Simucube are known for their exceptional sim racing wheel bases that offer users high torque levels and detailed and refined force feedback. With not much to separate them in terms of price, it can leave many wondering which is the better option out of the Simucube 2 Sport and the Pro wheel base.
The Simucube 2 Pro is the more complete wheel base when compared to the Sport, providing users with higher torque levels and a higher slew rate. It also offers a more defined force feedback experience, giving users a higher level of detail about their car and the track that they are racing on.
The Simucube 2 Pro is the more expensive option of the two, with many feeling that they don’t need the high amount of torque that it offers. In this article we will further dissect the two wheel bases, discussing in detail their differences and similarities.
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Simucube 2 Sport vs Pro Spec Comparison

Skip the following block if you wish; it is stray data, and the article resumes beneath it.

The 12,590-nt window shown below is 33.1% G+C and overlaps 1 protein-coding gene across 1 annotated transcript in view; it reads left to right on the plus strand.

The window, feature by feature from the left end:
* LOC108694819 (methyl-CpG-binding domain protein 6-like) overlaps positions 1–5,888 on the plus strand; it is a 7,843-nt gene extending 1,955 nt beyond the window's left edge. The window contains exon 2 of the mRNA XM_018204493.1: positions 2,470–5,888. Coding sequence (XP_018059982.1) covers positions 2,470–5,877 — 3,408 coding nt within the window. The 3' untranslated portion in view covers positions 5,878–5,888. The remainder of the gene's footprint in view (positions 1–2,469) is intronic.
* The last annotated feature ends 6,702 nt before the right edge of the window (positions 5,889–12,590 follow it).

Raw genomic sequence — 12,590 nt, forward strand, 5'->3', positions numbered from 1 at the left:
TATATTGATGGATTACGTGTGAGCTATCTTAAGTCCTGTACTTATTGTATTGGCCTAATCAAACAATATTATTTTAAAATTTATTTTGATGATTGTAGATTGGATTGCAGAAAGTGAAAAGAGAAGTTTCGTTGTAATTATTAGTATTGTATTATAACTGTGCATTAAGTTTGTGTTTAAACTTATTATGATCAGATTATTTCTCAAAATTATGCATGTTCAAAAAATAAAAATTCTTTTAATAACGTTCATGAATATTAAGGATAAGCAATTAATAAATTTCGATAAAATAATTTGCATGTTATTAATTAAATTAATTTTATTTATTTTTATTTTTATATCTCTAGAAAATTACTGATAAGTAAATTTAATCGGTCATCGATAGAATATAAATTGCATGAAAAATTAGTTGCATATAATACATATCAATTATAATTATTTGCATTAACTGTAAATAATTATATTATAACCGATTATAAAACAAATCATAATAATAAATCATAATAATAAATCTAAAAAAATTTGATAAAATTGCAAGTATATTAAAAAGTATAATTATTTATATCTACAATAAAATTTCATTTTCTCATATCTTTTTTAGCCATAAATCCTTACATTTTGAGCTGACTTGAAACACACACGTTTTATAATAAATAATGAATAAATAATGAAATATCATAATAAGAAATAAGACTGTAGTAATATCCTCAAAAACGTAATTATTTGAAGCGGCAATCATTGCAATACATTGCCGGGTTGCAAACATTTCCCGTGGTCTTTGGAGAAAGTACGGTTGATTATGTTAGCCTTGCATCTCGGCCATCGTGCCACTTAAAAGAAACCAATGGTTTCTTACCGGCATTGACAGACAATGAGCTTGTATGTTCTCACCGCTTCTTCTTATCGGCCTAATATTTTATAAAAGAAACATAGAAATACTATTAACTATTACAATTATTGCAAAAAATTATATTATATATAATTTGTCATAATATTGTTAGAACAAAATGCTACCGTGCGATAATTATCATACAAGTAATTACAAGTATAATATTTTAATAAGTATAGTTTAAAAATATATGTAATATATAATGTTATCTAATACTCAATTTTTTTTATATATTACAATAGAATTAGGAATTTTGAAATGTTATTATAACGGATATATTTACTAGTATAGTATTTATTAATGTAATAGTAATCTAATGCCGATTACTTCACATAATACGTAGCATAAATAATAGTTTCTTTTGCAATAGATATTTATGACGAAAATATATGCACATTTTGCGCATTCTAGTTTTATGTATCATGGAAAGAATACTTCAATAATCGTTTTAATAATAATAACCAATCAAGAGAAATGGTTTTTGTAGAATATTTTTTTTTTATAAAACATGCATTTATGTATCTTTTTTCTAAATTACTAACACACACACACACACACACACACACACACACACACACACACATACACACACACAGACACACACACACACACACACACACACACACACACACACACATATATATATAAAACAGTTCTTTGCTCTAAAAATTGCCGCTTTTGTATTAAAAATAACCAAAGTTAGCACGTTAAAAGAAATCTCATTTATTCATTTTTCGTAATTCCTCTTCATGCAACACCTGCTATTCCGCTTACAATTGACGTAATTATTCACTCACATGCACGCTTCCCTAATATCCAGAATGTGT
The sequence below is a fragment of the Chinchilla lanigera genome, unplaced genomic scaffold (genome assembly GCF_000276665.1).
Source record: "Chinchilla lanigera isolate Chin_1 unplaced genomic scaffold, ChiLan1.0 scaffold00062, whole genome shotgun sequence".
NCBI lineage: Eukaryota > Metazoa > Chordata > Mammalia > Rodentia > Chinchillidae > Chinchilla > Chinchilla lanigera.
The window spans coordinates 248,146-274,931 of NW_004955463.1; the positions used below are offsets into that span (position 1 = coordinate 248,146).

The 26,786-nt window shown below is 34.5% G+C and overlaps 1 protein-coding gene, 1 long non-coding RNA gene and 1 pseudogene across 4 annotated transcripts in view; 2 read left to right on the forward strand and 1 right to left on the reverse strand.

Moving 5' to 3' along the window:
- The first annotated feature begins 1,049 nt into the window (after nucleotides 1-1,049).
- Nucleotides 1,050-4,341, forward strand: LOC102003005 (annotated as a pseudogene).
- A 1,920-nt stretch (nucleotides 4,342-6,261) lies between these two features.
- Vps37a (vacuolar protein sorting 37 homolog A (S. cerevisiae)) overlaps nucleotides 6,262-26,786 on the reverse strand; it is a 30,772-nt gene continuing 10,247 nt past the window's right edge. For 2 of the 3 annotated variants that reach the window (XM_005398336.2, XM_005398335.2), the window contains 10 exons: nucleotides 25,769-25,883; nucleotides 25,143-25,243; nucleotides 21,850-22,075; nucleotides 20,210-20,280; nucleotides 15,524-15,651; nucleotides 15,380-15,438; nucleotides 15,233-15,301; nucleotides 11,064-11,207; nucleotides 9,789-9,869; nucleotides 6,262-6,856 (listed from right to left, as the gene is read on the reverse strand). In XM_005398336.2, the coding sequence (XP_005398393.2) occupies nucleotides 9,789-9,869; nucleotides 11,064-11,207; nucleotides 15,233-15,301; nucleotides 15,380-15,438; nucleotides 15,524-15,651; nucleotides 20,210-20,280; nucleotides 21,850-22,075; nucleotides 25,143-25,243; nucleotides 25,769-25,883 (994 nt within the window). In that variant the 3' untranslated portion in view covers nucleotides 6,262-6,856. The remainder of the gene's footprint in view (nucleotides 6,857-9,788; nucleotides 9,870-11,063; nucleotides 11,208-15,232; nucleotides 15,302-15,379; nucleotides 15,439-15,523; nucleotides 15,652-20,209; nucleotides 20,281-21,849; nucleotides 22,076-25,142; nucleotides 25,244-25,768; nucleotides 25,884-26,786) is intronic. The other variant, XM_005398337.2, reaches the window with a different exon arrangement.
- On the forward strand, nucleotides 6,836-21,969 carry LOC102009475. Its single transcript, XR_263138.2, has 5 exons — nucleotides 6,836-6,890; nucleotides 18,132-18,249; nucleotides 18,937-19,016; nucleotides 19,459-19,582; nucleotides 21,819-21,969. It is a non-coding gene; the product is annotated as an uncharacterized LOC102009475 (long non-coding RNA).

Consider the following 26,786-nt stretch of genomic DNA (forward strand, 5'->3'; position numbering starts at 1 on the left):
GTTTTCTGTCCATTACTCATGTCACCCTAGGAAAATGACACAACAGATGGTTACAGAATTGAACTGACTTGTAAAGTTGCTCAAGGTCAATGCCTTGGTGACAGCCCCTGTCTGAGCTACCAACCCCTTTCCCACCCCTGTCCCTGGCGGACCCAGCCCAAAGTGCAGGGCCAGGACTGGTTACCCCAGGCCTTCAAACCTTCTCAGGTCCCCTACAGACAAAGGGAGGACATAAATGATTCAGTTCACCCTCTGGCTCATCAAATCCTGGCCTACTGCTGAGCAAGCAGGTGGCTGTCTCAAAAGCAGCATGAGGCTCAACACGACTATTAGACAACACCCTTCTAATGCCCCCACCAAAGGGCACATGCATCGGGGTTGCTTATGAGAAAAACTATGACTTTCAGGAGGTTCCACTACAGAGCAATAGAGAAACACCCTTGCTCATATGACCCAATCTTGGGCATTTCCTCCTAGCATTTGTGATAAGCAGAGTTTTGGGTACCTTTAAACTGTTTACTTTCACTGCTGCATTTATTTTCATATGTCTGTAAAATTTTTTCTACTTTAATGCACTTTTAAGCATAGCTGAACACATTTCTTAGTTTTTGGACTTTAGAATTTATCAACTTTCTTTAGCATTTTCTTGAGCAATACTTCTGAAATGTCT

|Features||Simucube 2 Sport||Simucube 2 Pro|
|Max Torque||17 Nm||25 Nm|
|Slew Rate||4.8 Nm/ms||8 Nm/ms|
|Weight||8 kg / 17.6 lbs||11.1 kg / 24.4 lbs|
|Size (mm)||130 x 130 x 250||130 x 130 x 270|
|Power Supply||280W||2 x 280W (R1) 1 x 450W (R2)|
|Wireless Wheel Support||Yes||Yes|
Torque & Slew Rate
Both wheel bases are packing some serious power, with torque levels way above what you see in beginner direct drive wheel bases. While 17 Nm may be the lower of the two, it is still enough for most sim racers. However, there is an argument that, even though you might not use the full 17 Nm of torque all the time, the 25 Nm from the Pro wheel base is still a better deal.
This is because having more torque available will minimize the chance of clipping, which is when the game is trying to output a force too high for the wheel base to handle. Having a higher level of torque will also be ideal if you race cars that don’t have power steering such as IndyCars or classic cars. However, many race cars do have power steering and generally don’t require more than 12 Nm of torque to feel realistic.